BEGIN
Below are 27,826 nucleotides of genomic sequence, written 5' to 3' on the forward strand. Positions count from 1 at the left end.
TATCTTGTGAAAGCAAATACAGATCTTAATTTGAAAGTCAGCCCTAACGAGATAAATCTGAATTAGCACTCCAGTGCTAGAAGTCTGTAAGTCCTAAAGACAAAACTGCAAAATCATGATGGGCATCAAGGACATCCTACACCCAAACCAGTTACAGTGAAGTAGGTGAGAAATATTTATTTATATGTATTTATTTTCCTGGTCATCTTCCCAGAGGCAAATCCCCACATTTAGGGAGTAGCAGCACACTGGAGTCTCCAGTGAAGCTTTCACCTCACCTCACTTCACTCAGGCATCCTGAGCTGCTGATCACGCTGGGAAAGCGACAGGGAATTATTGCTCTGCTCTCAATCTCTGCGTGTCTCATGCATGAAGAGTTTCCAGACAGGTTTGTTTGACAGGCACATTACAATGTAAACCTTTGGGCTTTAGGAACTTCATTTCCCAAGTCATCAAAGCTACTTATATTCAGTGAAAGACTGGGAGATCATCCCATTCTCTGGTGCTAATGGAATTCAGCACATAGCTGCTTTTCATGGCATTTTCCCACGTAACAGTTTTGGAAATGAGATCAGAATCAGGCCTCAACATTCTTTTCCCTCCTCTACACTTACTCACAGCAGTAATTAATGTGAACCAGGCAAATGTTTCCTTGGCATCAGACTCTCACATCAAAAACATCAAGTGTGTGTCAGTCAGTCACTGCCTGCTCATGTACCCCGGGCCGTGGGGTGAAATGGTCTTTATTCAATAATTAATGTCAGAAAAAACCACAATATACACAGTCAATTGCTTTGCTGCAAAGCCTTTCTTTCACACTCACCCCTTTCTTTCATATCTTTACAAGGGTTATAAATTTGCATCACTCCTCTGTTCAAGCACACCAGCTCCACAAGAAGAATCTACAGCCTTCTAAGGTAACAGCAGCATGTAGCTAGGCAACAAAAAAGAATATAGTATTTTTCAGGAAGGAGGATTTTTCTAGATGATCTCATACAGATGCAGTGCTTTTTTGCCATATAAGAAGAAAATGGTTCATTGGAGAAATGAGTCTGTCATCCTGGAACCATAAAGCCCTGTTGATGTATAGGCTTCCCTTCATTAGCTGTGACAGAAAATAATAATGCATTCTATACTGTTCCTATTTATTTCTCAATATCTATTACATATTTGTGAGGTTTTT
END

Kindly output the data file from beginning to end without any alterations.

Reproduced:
Below are 27,826 nucleotides of genomic sequence, written 5' to 3' on the forward strand. Positions count from 1 at the left end.
TATCTTGTGAAAGCAAATACAGATCTTAATTTGAAAGTCAGCCCTAACGAGATAAATCTGAATTAGCACTCCAGTGCTAGAAGTCTGTAAGTCCTAAAGACAAAACTGCAAAATCATGATGGGCATCAAGGACATCCTACACCCAAACCAGTTACAGTGAAGTAGGTGAGAAATATTTATTTATATGTATTTATTTTCCTGGTCATCTTCCCAGAGGCAAATCCCCACATTTAGGGAGTAGCAGCACACTGGAGTCTCCAGTGAAGCTTTCACCTCACCTCACTTCACTCAGGCATCCTGAGCTGCTGATCACGCTGGGAAAGCGACAGGGAATTATTGCTCTGCTCTCAATCTCTGCGTGTCTCATGCATGAAGAGTTTCCAGACAGGTTTGTTTGACAGGCACATTACAATGTAAACCTTTGGGCTTTAGGAACTTCATTTCCCAAGTCATCAAAGCTACTTATATTCAGTGAAAGACTGGGAGATCATCCCATTCTCTGGTGCTAATGGAATTCAGCACATAGCTGCTTTTCATGGCATTTTCCCACGTAACAGTTTTGGAAATGAGATCAGAATCAGGCCTCAACATTCTTTTCCCTCCTCTACACTTACTCACAGCAGTAATTAATGTGAACCAGGCAAATGTTTCCTTGGCATCAGACTCTCACATCAAAAACATCAAGTGTGTGTCAGTCAGTCACTGCCTGCTCATGTACCCCGGGCCGTGGGGTGAAATGGTCTTTATTCAATAATTAATGTCAGAAAAAACCACAATATACACAGTCAATTGCTTTGCTGCAAAGCCTTTCTTTCACACTCACCCCTTTCTTTCATATCTTTACAAGGGTTATAAATTTGCATCACTCCTCTGTTCAAGCACACCAGCTCCACAAGAAGAATCTACAGCCTTCTAAGGTAACAGCAGCATGTAGCTAGGCAACAAAAAAGAATATAGTATTTTTCAGGAAGGAGGATTTTTCTAGATGATCTCATACAGATGCAGTGCTTTTTTGCCATATAAGAAGAAAATGGTTCATTGGAGAAATGAGTCTGTCATCCTGGAACCATAAAGCCCTGTTGATGTATAGGCTTCCCTTCATTAGCTGTGACAGAAAATAATAATGCATTCTATACTGTTCCTATTTATTTCTCAATATCTATTACATATTTGTGAGGTTTTT